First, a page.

At the age of 17 Franklin ran away to Philadelphia. He lived and worked in London from 1724 to 1726 then returned to Philadelphia. By 1728 he had set up his own shop a friend. In 1730 Franklin entered into a common law marriage with Deborah Reed, took over publication of the Pennsylvania Gazette, and became the official printer of Pennsylvania. He would go on to become the official printer for Delaware, New Jersey, and Maryland.
While he himself had little formal education, in 1743, he proposed an educational academy that would lead to the founding of the University of Pennsylvania. He received honorary degrees from Harvard, Yale, the College of William and Mary, and Oxford. He was a free mason and a member of the Royal Society.
Think he was finished? Guess again. Franklin was also active in politics. Among the political offices he held were Philadelphia postmaster, deputy postmaster for the colonies, member of the Pennsylvania General Assembly, president of Pennsylvania, member of Continental Congress. Between 1765 and 1776 he was London where he served variously as Agent of Pennsylvania, Georgia, New Jersey, and Massachusetts. In late 1776, he returned to Europe. This time as minister to France. He would return home to Philadelphia in 1785. In 1787 he was the oldest delegate to the Constitutional Convention and served as president of the Pennsylvania Abolition Society.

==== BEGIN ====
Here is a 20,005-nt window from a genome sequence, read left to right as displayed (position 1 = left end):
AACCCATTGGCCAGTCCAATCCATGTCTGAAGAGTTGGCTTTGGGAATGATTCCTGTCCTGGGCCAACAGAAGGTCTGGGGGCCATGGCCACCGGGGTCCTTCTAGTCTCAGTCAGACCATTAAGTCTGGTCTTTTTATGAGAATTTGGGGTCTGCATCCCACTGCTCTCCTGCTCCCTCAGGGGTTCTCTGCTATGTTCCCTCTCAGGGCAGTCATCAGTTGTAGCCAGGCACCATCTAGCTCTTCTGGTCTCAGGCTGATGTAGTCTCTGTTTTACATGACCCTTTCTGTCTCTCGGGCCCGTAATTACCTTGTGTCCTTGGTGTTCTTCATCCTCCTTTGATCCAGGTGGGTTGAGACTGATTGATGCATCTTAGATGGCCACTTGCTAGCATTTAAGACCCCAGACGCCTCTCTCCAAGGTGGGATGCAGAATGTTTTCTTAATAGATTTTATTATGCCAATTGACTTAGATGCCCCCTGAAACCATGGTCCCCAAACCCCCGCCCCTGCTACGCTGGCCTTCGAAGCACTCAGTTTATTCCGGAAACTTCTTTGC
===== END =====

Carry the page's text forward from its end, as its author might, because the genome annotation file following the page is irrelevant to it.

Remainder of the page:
|Benjamin and Deborah Franklin Tombstone|
Franklin had three (3) children. His eldest son, William, born in 1731 was illegitimate. He had two (2) children with his wife Deborah. The eldest, a boy named Francis, was born in 1732 and died of smallpox in 1736. The youngest was a girl named Sarah born in 1743. Sadly, Franklin was forced to miss Deborah’s funeral. She died in December 1744 following a stroke; her husband was in London. Franklin died 17 April 1790. He and Deborah are buried in the Christ Church cemetery in Philadelphia.